Age-Related Macular Degeneration (AMD) is among the leading causes of vision loss for people over age 50.
At present Macular Degeneration is regarded as an eye disease.
Macular Degeneration is a result of the deterioration of the central part of the retina, the inside surface of the eye that records the images we see and sends them via the optic nerve from the eye to the brain. The retina’s central portion, called the macula, is responsible for focusing central vision in the eye, and it controls our ability.
In AMD patients, vision loss occurs as the macula deteriorates over time. The macula is the part of the retina responsible for sharp central vision, AMD can make it difficult or impossible to do tasks like writing, reading, and driving.
Who Is At Risk?
Macular degeneration may occur sooner in life, but age is easily the biggest risk factor. A few others include genetics and race. Unfortunately, none of these variables are however we could control whether we smoke, as smoking is still another risk factor for AMD.
Symptoms Of AMD
AMD often goes unnoticed for quite a while as it is painless and the negative effects on eyesight take some time to manifest. Over time, however, dark stains or blurry patches will start to look at the fundamental vision. Objects may also appear less bright than they used to, or else they may seem warped.
Wet And Dry AMD
AMD cases fall into two major categories: dry and wet. The type is dry macular degeneration, accounting for as many as 90 percents of individuals with the condition. Dry AMD happens when thinner grows over time, accompanied by deposits of drusen in the retina. The impacts of AMD tend to be less serious.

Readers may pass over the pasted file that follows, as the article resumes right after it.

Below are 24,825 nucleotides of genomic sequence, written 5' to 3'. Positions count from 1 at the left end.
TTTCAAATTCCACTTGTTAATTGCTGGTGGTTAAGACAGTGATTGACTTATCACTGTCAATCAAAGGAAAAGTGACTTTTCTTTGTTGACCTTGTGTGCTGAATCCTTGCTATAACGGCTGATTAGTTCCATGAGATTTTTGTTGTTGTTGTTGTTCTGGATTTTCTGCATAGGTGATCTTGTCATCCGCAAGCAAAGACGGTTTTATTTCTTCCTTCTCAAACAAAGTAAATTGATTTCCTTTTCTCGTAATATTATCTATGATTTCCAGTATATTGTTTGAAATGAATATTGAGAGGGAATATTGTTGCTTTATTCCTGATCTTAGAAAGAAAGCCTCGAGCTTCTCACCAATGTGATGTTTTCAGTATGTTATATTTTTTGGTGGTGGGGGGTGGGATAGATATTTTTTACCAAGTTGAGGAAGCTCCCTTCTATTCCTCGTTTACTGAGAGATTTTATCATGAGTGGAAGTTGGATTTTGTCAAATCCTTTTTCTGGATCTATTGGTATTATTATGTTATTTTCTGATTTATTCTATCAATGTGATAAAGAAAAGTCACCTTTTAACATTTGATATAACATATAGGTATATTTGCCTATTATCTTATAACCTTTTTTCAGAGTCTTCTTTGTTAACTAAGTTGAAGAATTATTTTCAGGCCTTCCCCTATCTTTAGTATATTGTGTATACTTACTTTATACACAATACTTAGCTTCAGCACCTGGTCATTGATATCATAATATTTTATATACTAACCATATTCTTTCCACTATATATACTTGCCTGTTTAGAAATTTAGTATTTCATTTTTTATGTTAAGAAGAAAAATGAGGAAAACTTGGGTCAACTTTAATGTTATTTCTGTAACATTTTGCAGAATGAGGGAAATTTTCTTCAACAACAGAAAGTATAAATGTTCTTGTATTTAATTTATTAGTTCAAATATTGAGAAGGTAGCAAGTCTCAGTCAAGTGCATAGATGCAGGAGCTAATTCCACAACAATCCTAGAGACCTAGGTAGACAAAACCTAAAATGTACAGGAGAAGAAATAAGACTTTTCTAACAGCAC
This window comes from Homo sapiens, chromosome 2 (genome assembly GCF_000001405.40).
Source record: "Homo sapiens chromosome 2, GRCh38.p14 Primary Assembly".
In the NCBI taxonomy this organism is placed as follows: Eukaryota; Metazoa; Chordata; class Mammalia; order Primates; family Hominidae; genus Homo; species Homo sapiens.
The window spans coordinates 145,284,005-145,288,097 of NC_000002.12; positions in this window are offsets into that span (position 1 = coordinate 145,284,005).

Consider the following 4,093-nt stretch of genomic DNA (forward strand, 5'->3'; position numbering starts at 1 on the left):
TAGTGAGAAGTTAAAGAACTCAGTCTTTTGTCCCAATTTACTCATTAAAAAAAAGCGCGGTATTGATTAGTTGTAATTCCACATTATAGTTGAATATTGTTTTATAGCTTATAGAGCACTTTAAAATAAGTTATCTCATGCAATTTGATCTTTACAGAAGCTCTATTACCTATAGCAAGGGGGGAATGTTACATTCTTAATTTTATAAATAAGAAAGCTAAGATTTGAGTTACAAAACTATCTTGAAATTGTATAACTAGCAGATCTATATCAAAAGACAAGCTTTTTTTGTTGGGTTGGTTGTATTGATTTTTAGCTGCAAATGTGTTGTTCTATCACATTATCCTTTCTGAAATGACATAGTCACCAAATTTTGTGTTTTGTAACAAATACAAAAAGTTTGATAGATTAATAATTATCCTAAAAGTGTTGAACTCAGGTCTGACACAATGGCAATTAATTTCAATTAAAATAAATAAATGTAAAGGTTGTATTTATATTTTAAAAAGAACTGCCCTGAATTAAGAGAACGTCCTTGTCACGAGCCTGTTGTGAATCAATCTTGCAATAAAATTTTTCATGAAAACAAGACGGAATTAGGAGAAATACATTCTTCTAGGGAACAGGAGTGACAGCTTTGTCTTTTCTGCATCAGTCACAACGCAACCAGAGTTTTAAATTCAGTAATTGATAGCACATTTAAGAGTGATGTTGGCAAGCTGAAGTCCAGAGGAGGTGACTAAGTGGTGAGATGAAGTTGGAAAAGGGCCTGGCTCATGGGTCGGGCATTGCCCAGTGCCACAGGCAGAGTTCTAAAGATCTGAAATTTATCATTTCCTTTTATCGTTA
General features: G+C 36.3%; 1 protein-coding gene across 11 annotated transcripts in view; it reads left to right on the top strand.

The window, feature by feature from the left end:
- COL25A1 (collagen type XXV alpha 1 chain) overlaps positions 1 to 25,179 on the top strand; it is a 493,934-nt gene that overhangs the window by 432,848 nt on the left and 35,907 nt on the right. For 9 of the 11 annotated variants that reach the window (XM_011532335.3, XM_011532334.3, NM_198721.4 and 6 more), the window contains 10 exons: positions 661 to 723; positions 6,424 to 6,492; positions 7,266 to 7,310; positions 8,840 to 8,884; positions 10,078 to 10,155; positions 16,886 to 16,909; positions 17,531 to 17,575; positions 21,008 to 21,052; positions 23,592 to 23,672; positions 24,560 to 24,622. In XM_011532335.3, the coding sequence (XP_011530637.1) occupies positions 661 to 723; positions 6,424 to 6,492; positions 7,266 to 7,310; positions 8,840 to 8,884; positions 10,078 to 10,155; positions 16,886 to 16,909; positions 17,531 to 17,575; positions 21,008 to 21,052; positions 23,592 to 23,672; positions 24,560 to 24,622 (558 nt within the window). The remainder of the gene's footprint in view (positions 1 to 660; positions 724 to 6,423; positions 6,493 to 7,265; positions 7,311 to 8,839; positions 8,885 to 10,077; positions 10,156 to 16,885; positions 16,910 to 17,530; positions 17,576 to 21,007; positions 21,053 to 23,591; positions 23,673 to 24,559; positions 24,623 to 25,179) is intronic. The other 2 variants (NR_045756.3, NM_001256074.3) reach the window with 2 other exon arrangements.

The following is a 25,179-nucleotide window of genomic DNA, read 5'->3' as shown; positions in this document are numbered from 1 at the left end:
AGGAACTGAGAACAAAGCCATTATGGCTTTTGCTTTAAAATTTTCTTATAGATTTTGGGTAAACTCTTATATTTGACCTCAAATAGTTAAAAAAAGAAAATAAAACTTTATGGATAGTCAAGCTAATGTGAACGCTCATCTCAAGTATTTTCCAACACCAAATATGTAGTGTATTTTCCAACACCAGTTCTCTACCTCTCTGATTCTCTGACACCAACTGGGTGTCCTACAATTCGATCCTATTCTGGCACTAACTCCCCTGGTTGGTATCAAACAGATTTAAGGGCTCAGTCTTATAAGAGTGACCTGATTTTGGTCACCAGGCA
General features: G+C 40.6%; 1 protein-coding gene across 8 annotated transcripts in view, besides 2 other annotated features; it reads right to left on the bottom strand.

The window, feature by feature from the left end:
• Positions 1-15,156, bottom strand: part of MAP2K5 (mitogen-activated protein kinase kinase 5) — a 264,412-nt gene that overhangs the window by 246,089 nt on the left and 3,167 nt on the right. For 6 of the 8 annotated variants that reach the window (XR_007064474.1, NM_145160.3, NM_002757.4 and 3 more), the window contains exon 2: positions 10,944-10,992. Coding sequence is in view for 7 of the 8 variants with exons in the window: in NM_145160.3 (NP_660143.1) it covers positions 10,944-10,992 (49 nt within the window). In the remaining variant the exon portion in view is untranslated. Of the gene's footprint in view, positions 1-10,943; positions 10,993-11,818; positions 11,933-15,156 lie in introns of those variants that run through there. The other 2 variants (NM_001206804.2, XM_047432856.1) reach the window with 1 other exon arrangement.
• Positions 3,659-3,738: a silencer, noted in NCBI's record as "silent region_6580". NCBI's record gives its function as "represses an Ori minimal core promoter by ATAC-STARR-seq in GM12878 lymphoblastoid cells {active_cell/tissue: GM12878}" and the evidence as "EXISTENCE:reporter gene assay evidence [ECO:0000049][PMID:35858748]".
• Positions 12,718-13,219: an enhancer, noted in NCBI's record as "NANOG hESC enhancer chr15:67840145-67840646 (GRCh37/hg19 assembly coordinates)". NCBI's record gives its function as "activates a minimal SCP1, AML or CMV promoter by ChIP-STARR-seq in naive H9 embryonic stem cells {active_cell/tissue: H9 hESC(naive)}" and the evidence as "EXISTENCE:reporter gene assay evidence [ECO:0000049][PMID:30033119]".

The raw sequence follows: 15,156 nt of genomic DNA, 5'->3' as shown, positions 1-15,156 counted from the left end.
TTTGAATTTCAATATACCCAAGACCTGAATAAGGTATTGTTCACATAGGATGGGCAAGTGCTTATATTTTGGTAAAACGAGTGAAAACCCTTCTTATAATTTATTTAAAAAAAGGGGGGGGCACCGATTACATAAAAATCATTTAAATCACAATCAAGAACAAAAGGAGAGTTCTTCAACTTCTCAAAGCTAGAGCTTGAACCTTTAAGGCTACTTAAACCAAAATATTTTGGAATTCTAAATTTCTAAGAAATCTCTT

The remaining 10 percent of AMD cases will advance to the more dangerous type: wet AMD. This occurs when new blood vessels grow to strengthen the blood source. But these vessels can leak the macula, leading to eyesight loss that is faster and worse and is unstable.
Helping Your Eyes Stay Healthy
There’s currently no treatment for AMD, but there is still a lot we can do to decrease our risk of developing it and slow down its progression after diagnosis. The most essential thing is to construct and maintain healthy habits.
Regular exercise and healthier eating to promote whole-body health, and that includes eye health. Make certain to include lots of eggs, fish, leafy greens, and carrots. Avoiding smoking and wearing sunglasses will also help protect your eyes.
The Role Of The Optometrist
As well as all those great habits, scheduling regular eye examinations are critical. The earlier your optometrist can capture AMD, the further people can do to slow down it. If you’re concerned that you may be in danger of AMD and particularly if you’ve been experiencing any signs, call or stop by to schedule an appointment right away!
Your clear vision is our top priority!